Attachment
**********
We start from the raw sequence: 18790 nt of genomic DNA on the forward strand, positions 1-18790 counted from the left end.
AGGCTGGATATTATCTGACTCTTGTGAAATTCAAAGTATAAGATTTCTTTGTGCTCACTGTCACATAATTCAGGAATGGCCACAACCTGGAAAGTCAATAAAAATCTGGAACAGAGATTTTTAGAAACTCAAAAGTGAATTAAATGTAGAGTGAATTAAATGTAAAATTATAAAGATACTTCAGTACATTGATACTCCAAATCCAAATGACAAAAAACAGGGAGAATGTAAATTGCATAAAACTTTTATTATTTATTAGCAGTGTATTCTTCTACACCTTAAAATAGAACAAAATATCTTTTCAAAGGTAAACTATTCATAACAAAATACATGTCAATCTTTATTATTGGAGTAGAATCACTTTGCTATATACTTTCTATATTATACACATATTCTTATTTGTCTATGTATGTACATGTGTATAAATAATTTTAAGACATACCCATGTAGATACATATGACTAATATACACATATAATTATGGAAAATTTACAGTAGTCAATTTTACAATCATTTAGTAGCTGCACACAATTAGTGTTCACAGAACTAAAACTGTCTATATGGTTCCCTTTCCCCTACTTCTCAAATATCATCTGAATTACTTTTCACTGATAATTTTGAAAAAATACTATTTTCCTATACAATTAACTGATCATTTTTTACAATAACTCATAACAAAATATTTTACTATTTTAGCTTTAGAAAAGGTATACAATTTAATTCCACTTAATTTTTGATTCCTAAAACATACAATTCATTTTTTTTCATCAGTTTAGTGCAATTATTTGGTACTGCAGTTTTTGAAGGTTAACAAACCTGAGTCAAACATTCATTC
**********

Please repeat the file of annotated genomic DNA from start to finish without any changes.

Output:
We start from the raw sequence: 18790 nt of genomic DNA on the forward strand, positions 1-18790 counted from the left end.
AGGCTGGATATTATCTGACTCTTGTGAAATTCAAAGTATAAGATTTCTTTGTGCTCACTGTCACATAATTCAGGAATGGCCACAACCTGGAAAGTCAATAAAAATCTGGAACAGAGATTTTTAGAAACTCAAAAGTGAATTAAATGTAGAGTGAATTAAATGTAAAATTATAAAGATACTTCAGTACATTGATACTCCAAATCCAAATGACAAAAAACAGGGAGAATGTAAATTGCATAAAACTTTTATTATTTATTAGCAGTGTATTCTTCTACACCTTAAAATAGAACAAAATATCTTTTCAAAGGTAAACTATTCATAACAAAATACATGTCAATCTTTATTATTGGAGTAGAATCACTTTGCTATATACTTTCTATATTATACACATATTCTTATTTGTCTATGTATGTACATGTGTATAAATAATTTTAAGACATACCCATGTAGATACATATGACTAATATACACATATAATTATGGAAAATTTACAGTAGTCAATTTTACAATCATTTAGTAGCTGCACACAATTAGTGTTCACAGAACTAAAACTGTCTATATGGTTCCCTTTCCCCTACTTCTCAAATATCATCTGAATTACTTTTCACTGATAATTTTGAAAAAATACTATTTTCCTATACAATTAACTGATCATTTTTTACAATAACTCATAACAAAATATTTTACTATTTTAGCTTTAGAAAAGGTATACAATTTAATTCCACTTAATTTTTGATTCCTAAAACATACAATTCATTTTTTTTCATCAGTTTAGTGCAATTATTTGGTACTGCAGTTTTTGAAGGTTAACAAACCTGAGTCAAACATTCATTC